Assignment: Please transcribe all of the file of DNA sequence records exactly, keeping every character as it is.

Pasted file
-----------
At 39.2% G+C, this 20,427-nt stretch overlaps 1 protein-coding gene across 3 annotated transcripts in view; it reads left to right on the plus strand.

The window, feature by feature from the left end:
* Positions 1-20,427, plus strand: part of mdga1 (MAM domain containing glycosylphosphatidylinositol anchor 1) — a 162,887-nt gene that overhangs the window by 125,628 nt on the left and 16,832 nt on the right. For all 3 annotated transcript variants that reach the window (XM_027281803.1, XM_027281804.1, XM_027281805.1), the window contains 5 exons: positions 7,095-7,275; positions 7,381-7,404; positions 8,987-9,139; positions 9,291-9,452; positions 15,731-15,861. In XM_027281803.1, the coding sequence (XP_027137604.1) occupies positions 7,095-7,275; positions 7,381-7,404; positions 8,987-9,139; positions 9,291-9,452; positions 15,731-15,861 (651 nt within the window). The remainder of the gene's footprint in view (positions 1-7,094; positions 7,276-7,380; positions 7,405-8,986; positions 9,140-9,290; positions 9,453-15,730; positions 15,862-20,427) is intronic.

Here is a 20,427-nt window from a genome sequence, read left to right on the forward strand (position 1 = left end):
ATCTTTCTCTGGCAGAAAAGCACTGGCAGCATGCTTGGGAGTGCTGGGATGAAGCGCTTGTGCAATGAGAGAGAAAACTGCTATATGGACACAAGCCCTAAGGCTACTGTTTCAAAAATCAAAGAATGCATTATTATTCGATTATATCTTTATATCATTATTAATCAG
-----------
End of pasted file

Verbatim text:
At 39.2% G+C, this 20,427-nt stretch overlaps 1 protein-coding gene across 3 annotated transcripts in view; it reads left to right on the plus strand.

The window, feature by feature from the left end:
* Positions 1-20,427, plus strand: part of mdga1 (MAM domain containing glycosylphosphatidylinositol anchor 1) — a 162,887-nt gene that overhangs the window by 125,628 nt on the left and 16,832 nt on the right. For all 3 annotated transcript variants that reach the window (XM_027281803.1, XM_027281804.1, XM_027281805.1), the window contains 5 exons: positions 7,095-7,275; positions 7,381-7,404; positions 8,987-9,139; positions 9,291-9,452; positions 15,731-15,861. In XM_027281803.1, the coding sequence (XP_027137604.1) occupies positions 7,095-7,275; positions 7,381-7,404; positions 8,987-9,139; positions 9,291-9,452; positions 15,731-15,861 (651 nt within the window). The remainder of the gene's footprint in view (positions 1-7,094; positions 7,276-7,380; positions 7,405-8,986; positions 9,140-9,290; positions 9,453-15,730; positions 15,862-20,427) is intronic.

Here is a 20,427-nt window from a genome sequence, read left to right on the forward strand (position 1 = left end):
ATCTTTCTCTGGCAGAAAAGCACTGGCAGCATGCTTGGGAGTGCTGGGATGAAGCGCTTGTGCAATGAGAGAGAAAACTGCTATATGGACACAAGCCCTAAGGCTACTGTTTCAAAAATCAAAGAATGCATTATTATTCGATTATATCTTTATATCATTATTAATCAG